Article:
Volunteer Tutors: Agents of Change or Reproduction? An Examination of Consciousness, Ideology and Praxis

  • Annie Luk Ontario Institute in Studies of Education, University of Toronto
  • Judy Perry Ontario Institute in Studies of Education, University of Toronto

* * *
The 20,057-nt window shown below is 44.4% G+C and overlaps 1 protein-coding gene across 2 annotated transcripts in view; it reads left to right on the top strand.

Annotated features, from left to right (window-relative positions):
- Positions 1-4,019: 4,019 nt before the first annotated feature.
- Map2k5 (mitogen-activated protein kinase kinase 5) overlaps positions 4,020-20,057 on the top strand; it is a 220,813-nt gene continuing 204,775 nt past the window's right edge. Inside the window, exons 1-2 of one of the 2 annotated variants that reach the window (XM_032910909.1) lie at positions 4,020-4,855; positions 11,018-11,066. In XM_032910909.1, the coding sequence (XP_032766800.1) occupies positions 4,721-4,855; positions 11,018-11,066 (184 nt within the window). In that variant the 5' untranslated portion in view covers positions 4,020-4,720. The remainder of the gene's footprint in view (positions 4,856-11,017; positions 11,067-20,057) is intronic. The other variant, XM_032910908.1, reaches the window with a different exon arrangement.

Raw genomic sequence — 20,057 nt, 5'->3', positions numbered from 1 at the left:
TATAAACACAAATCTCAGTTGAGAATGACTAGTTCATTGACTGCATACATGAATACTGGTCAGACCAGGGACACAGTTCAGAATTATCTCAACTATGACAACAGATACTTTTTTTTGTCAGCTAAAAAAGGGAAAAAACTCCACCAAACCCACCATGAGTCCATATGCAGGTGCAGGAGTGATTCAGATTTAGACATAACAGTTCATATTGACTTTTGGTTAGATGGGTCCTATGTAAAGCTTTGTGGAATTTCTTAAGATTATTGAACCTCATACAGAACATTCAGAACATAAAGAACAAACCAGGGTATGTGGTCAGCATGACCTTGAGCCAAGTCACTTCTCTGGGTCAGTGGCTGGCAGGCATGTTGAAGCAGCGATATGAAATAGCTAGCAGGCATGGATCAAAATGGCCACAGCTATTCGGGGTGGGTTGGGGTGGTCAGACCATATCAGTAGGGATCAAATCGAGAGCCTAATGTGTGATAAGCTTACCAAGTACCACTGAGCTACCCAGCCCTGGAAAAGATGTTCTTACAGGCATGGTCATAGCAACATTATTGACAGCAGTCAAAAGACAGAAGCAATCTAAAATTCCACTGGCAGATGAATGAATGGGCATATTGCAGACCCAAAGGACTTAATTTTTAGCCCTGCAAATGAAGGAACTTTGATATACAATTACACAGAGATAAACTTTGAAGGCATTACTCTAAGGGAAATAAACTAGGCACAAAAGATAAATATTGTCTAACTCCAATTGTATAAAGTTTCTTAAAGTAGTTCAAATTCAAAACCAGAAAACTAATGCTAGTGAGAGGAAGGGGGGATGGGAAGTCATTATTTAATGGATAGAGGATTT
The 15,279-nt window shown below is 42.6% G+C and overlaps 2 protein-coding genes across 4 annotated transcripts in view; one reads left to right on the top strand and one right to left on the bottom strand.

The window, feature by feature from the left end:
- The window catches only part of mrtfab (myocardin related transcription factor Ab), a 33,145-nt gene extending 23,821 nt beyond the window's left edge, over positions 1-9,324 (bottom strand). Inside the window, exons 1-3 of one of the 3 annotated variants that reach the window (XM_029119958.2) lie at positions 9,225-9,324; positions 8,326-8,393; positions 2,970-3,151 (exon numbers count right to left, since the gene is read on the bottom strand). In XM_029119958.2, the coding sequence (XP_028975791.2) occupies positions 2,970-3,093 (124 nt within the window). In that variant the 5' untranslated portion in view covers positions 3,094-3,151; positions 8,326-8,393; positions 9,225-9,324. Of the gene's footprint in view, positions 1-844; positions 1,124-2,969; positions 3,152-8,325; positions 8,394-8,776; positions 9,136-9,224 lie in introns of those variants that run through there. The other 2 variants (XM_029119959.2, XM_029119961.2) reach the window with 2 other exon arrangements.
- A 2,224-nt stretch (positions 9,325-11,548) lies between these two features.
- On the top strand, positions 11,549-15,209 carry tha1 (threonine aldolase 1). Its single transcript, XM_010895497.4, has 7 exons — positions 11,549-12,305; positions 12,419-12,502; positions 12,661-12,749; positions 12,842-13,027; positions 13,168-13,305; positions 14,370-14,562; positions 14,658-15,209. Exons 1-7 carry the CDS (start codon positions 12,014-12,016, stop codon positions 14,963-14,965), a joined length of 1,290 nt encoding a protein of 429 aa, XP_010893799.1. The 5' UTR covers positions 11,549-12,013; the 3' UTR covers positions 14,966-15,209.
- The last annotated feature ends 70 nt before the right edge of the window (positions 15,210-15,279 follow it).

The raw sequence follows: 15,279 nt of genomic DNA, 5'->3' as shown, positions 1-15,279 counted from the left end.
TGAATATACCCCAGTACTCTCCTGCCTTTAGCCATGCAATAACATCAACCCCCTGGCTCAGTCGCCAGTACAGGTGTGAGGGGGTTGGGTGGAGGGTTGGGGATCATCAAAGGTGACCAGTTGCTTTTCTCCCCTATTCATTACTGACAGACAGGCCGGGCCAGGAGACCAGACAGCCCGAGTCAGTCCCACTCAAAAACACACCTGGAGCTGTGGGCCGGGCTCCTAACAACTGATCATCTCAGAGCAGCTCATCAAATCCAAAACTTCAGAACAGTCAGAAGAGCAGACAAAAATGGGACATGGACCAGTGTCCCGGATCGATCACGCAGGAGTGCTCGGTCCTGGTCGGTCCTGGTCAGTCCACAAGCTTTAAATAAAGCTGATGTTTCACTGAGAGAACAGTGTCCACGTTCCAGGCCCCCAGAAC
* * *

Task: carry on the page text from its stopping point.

Volunteer tutors play a significant role in delivering adult literacy programs. It is estimated that up to 60% of all instructors in adult literacy programs in the United States are volunteers (Ziegler, McCallum, & Bell, 2009). However, volunteer tutors’ work or experience are rarely the subjects of research. Volunteer tutors’ contributions to adult literacy are significant because they have personal relationships with learners while being expected to deliver ministry guidelines. In this paper, we examine the narratives of three volunteer tutors from a program in Ontario, Canada, to understand whether and how volunteer tutors act as agents of change or reproduction. Using a Marxist analysis, we review the consciousness, ideology, and praxis of the volunteer tutors in this study. We delve critically into the work of volunteer tutors to illustrate the potential and the limitations of volunteer tutors’ role in bringing about social transformation in the field of adult literacy.